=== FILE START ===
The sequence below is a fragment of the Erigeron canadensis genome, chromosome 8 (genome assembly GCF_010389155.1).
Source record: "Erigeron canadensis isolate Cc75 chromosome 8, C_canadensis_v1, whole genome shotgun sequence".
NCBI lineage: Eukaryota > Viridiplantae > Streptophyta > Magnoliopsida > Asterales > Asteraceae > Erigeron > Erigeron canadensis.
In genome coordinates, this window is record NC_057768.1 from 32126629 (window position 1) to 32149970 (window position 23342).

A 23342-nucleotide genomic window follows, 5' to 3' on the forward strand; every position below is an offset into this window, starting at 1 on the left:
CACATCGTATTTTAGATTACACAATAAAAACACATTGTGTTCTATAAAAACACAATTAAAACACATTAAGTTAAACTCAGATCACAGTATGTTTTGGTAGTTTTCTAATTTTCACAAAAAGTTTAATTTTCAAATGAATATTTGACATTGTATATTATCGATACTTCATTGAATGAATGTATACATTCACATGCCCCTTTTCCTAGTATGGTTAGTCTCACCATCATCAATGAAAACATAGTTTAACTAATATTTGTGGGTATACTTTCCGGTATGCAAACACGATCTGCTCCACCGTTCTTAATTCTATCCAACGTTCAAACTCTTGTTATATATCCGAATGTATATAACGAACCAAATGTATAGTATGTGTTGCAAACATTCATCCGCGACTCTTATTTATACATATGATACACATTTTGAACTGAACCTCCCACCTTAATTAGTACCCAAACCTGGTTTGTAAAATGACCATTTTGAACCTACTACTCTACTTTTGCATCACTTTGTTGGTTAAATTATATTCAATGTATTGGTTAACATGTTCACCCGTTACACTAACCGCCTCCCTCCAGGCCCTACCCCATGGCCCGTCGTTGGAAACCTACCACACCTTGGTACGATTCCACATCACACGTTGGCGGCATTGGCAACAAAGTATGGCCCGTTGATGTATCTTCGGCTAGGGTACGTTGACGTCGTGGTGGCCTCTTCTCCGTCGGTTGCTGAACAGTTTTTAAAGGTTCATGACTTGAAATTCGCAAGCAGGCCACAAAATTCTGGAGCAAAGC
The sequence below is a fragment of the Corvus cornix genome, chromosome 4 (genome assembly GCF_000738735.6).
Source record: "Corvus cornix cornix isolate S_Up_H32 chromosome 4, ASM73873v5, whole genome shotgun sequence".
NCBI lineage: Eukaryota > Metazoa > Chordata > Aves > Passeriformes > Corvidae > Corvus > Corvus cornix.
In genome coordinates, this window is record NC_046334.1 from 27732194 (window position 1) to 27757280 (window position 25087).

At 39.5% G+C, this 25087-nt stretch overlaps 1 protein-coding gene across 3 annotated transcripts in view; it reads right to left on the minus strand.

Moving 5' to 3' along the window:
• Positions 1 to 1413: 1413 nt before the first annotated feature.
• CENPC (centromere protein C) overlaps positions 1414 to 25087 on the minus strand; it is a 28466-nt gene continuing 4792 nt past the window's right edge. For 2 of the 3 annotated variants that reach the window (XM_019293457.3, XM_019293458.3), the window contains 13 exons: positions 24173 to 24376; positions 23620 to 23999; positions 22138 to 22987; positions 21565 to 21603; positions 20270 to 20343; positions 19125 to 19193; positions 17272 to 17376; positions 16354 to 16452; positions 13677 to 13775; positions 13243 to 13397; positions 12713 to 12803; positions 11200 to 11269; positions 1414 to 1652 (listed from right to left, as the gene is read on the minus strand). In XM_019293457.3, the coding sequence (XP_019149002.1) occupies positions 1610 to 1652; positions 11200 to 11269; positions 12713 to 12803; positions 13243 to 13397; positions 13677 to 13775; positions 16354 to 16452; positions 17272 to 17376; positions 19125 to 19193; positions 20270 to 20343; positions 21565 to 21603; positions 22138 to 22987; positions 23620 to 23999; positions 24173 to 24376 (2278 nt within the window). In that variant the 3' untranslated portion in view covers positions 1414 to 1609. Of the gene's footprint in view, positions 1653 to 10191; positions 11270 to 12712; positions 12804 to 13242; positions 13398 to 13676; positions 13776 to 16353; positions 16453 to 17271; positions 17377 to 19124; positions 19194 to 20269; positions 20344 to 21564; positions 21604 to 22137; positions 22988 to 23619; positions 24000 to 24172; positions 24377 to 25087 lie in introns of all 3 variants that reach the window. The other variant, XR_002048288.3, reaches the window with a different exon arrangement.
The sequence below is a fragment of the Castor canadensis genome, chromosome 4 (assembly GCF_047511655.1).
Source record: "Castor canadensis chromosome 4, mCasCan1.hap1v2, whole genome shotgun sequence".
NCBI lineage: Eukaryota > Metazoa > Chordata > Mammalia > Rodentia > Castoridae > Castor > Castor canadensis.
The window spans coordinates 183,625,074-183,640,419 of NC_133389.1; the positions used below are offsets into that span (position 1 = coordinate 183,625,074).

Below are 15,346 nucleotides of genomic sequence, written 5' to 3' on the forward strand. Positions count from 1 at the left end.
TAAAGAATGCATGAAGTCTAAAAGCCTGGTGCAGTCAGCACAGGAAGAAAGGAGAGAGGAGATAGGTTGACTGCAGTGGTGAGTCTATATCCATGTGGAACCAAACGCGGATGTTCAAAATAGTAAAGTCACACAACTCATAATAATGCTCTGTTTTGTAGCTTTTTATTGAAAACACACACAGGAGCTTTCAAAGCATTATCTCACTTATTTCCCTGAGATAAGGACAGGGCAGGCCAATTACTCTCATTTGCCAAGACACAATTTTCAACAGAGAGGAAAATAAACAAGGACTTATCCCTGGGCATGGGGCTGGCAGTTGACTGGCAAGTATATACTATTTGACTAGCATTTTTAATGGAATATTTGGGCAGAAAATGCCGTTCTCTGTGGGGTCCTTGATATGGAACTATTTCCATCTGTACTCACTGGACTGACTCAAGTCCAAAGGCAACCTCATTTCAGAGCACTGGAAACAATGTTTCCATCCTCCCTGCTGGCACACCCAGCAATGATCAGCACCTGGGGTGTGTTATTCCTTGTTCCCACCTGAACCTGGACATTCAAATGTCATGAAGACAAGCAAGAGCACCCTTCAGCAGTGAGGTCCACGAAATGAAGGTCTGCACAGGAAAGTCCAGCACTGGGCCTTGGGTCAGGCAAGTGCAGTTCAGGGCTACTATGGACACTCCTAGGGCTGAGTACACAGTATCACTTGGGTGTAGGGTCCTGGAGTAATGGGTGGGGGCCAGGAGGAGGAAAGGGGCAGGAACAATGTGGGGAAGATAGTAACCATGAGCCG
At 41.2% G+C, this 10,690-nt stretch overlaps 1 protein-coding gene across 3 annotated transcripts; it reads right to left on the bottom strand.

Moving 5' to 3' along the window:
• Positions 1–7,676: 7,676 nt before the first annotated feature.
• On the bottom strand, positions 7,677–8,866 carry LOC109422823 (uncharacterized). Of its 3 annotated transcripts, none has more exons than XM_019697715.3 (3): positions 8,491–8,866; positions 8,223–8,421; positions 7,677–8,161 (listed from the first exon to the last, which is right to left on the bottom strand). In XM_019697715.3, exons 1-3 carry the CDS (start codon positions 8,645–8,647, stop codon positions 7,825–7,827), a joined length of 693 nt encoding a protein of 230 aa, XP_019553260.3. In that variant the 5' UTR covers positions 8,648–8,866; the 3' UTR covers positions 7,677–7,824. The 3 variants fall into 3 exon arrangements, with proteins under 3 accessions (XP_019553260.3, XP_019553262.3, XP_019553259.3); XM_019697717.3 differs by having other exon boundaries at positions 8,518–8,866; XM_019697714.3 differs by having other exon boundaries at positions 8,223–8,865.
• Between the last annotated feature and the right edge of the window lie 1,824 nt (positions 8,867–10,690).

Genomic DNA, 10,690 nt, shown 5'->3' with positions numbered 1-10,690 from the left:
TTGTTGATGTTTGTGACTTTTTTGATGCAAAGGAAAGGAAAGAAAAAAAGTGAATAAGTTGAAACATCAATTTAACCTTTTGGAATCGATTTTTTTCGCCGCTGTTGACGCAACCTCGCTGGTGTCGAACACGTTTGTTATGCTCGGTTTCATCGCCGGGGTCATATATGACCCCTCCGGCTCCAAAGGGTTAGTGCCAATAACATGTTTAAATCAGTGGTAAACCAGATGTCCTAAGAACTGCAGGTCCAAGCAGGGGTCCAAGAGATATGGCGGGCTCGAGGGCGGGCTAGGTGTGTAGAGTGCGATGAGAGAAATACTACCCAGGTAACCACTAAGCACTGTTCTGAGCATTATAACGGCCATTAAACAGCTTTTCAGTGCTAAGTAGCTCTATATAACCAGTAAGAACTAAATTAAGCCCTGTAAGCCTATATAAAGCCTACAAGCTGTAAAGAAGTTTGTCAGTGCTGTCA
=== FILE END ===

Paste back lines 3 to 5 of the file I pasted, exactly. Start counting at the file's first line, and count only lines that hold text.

NCBI lineage: Eukaryota > Viridiplantae > Streptophyta > Magnoliopsida > Asterales > Asteraceae > Erigeron > Erigeron canadensis.
In genome coordinates, this window is record NC_057768.1 from 32126629 (window position 1) to 32149970 (window position 23342).

A 23342-nucleotide genomic window follows, 5' to 3' on the forward strand; every position below is an offset into this window, starting at 1 on the left: